RT 9303 (1994)

François Houle trio

schizosphere

Francois Houle : clarinets
Tony Wilson : electric guitar
Dylan van der Schyff : percussion

1. Fractus [11:15]
2. Lowest note [5:52]
3. Frustration [9:35]
4. Contemplation [2:12]
5. Persistence [3:41]
6. Strange attractors [6:25]
7. Prayer [6:05]
8. For Clayoquot [9:16]
9. Barscheit [7:54]
10. Cantor dust [5:26]

Composed by François Houle, except
2 composed by Tony Wilson
3 composed by Duke Ellington
4,5,10 composed by Houle, Wilson, van der Schyff

Recorded August 18, 1994

 


François Couture, All Music Guide

One of Vancouver clarinetist François Houle's first albums, Schizosphere features two of his earliest musical accomplices, guitarist Tony Wilson and drummer Dylan van der Schyff who was only beginning to get noticed outside of his hometown at the time. The set contains five Houle compositions, one from the guitarist, three free improvisations, and a very personal rendition of Duke Ellington's ?Frustration." There is not much left of the original song: Houle focuses on a single phrase turned into an insisting circular leitmotiv. Wilson's ?Lowest Note," here recorded for the first time, has a jazzier, less cluttered feel than the definitive version heard on his CD by the same title (2001, Spool). But the album's highlights are Houle's pieces, particularly ?Fractus" and ?Strange Attractors," both bouncing tunes relying on tutti melodies. The latter is dressed in a fancy Middle-Eastern get-up. Later a pillar of the West Coast avant-garde jazz sound, here the clarinetist limits the chances he takes, remaining for the most part in tonal, melodious jazz (as on his ?Prayer"). But, coming from a classical background, he eschews the usual solo shticks and clichés, delivering a convincing performance, although he had yet to reach his prime.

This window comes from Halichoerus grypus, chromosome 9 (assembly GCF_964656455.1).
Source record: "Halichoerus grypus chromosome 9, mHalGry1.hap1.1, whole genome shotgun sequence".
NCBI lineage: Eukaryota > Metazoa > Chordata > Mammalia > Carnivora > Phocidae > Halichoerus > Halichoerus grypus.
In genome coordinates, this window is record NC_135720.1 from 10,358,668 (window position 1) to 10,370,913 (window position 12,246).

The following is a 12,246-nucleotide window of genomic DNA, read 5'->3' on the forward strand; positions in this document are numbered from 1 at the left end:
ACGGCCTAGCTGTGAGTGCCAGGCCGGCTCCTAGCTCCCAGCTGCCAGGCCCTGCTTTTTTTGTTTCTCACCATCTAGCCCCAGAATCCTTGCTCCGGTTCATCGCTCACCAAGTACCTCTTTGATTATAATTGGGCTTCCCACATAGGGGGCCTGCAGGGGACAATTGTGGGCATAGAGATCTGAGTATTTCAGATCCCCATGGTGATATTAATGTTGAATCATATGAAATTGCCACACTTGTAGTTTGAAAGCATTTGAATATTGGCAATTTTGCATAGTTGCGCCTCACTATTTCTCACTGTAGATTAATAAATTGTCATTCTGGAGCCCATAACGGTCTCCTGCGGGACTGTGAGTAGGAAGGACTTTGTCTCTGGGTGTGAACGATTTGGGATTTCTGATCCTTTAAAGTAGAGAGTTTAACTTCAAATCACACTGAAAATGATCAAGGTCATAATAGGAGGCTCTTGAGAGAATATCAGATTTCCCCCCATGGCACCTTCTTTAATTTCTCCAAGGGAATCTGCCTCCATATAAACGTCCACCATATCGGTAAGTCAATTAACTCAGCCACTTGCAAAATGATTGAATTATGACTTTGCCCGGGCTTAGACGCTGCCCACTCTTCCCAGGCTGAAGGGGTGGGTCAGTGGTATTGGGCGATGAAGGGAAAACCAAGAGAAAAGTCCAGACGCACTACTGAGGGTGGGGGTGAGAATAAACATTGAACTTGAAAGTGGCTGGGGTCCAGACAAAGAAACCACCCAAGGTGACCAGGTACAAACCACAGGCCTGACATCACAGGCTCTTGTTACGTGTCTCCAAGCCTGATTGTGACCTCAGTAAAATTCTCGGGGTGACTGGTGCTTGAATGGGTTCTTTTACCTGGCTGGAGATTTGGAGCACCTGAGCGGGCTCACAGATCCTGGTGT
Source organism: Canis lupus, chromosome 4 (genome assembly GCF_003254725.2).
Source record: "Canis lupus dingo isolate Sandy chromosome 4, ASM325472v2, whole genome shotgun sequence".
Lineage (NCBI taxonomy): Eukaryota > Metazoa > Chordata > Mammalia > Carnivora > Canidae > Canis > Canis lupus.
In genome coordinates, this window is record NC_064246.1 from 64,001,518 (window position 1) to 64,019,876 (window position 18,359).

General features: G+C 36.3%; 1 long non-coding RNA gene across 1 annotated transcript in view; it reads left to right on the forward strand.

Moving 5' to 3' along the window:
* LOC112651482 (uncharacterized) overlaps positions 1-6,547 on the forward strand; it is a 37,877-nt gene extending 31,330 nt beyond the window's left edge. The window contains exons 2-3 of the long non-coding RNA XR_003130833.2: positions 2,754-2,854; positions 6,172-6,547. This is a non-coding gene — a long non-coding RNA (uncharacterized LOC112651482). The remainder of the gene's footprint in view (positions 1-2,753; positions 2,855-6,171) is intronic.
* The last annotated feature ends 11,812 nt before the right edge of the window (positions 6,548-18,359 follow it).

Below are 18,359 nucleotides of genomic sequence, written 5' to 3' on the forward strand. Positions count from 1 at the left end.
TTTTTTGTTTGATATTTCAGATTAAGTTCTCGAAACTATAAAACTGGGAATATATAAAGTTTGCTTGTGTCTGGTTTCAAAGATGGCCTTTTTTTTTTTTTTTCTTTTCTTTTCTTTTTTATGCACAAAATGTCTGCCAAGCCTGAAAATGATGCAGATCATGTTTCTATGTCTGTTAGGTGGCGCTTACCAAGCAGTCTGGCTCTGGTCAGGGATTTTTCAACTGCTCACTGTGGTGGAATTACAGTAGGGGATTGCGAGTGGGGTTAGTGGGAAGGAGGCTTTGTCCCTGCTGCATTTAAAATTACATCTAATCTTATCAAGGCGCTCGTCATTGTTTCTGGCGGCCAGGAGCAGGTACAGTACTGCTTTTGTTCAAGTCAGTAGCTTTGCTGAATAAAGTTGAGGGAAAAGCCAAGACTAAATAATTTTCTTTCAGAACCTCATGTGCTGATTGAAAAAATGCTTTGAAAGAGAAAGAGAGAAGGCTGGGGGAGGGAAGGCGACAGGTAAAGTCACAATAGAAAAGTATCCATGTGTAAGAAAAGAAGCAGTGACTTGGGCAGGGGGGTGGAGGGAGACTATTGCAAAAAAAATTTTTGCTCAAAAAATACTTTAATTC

François Couture, All Music Guide


 

Visit François Houle's website

FRANÇOIS HOULE: A PLURALITY OF MUSIC, A CONFLUENCE OF ENIGMAS
articles & photos by Laurence Svirchev


Chasing the Dragon : Vancouver Guitarist Tony Wilson
an article by Josephine Ochej (originaly published in Coda Magazine)